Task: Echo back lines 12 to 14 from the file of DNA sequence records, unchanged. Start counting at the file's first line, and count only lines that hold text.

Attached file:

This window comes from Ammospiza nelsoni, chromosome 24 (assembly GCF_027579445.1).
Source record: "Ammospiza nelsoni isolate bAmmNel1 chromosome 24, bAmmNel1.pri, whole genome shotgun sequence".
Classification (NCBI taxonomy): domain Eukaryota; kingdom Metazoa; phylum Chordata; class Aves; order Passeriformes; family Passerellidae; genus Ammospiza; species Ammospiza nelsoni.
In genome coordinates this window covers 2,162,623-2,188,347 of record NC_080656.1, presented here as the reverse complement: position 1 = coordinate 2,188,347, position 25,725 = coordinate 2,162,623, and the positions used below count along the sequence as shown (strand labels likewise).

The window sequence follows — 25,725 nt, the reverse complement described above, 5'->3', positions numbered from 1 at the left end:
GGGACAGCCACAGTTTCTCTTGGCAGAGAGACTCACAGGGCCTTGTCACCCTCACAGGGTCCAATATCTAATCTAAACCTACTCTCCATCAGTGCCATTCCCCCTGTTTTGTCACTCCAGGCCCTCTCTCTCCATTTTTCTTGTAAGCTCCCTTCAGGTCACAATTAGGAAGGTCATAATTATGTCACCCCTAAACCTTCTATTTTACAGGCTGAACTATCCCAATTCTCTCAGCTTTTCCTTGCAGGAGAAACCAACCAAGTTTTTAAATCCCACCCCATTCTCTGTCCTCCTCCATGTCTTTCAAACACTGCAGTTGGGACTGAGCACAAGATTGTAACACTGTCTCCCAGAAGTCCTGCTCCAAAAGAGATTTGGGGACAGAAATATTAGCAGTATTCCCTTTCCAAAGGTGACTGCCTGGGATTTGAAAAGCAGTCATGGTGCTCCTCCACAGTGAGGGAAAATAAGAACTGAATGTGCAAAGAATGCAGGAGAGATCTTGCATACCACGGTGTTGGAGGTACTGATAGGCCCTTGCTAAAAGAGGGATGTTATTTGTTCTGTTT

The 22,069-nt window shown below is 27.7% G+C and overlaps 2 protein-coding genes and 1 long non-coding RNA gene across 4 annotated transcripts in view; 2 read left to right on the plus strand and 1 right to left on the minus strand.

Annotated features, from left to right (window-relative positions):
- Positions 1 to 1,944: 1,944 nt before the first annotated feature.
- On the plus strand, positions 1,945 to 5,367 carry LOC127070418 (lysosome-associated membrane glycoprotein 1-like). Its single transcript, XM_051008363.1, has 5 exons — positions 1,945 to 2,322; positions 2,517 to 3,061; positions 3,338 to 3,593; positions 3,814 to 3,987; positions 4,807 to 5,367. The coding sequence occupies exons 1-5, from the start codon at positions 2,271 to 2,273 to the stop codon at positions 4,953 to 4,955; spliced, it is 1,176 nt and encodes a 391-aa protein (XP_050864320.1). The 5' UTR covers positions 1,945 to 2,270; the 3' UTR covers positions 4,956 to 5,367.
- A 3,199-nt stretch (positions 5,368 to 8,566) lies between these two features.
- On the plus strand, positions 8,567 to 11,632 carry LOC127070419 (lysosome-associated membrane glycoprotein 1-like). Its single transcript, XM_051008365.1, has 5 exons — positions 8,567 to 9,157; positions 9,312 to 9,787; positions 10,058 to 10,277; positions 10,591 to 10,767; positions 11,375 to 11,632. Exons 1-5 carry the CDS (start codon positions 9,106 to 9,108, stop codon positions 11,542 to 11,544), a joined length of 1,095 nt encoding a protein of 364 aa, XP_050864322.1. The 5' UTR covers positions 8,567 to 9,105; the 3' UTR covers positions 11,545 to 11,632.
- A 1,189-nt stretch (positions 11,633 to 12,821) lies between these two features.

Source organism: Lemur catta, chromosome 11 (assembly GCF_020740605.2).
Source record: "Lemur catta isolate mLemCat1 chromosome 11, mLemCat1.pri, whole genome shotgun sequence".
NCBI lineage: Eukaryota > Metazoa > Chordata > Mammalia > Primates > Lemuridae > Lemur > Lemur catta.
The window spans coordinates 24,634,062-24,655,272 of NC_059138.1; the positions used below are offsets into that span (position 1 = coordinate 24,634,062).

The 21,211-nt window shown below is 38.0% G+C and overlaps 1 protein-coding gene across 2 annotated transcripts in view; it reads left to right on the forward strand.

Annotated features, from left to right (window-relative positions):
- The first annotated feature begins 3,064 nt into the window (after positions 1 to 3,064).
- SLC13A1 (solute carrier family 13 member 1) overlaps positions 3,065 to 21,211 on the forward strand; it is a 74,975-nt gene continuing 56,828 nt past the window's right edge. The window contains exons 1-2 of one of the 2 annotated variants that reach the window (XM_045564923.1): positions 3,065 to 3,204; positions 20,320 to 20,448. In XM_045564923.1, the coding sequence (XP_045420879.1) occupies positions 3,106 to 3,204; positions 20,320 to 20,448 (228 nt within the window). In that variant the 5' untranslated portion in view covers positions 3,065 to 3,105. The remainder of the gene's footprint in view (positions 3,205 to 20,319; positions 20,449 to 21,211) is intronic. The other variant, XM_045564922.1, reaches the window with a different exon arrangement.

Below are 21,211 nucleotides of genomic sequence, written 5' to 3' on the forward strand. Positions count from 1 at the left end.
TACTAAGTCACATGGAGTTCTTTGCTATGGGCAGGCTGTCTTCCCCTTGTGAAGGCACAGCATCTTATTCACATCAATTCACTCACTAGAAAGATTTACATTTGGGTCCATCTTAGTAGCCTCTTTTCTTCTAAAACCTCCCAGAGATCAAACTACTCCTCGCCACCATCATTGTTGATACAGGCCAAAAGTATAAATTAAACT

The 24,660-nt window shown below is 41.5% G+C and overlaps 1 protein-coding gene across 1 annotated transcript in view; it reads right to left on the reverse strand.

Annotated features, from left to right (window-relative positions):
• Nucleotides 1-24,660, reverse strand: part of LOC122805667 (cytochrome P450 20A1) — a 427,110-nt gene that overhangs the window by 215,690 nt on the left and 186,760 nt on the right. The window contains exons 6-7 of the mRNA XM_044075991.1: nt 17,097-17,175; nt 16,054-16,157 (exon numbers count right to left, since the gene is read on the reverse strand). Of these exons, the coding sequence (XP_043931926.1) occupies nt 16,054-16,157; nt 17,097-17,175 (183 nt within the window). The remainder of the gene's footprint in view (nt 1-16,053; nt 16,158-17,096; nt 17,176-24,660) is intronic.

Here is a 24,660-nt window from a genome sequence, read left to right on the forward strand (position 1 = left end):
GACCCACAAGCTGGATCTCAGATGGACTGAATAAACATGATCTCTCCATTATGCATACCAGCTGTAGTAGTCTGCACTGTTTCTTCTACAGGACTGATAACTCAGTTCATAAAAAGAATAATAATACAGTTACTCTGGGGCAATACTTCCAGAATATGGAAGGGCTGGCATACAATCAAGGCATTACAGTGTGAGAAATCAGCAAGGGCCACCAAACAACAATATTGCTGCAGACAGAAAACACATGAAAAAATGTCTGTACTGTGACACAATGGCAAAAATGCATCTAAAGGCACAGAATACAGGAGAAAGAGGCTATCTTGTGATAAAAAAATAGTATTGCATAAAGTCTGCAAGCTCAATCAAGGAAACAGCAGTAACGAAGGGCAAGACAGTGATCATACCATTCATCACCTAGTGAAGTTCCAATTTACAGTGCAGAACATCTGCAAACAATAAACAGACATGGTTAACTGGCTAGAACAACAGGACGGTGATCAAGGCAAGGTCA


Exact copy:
- On the plus strand, positions 8,567 to 11,632 carry LOC127070419 (lysosome-associated membrane glycoprotein 1-like). Its single transcript, XM_051008365.1, has 5 exons — positions 8,567 to 9,157; positions 9,312 to 9,787; positions 10,058 to 10,277; positions 10,591 to 10,767; positions 11,375 to 11,632. Exons 1-5 carry the CDS (start codon positions 9,106 to 9,108, stop codon positions 11,542 to 11,544), a joined length of 1,095 nt encoding a protein of 364 aa, XP_050864322.1. The 5' UTR covers positions 8,567 to 9,105; the 3' UTR covers positions 11,545 to 11,632.
- A 1,189-nt stretch (positions 11,633 to 12,821) lies between these two features.

Source organism: Lemur catta, chromosome 11 (assembly GCF_020740605.2).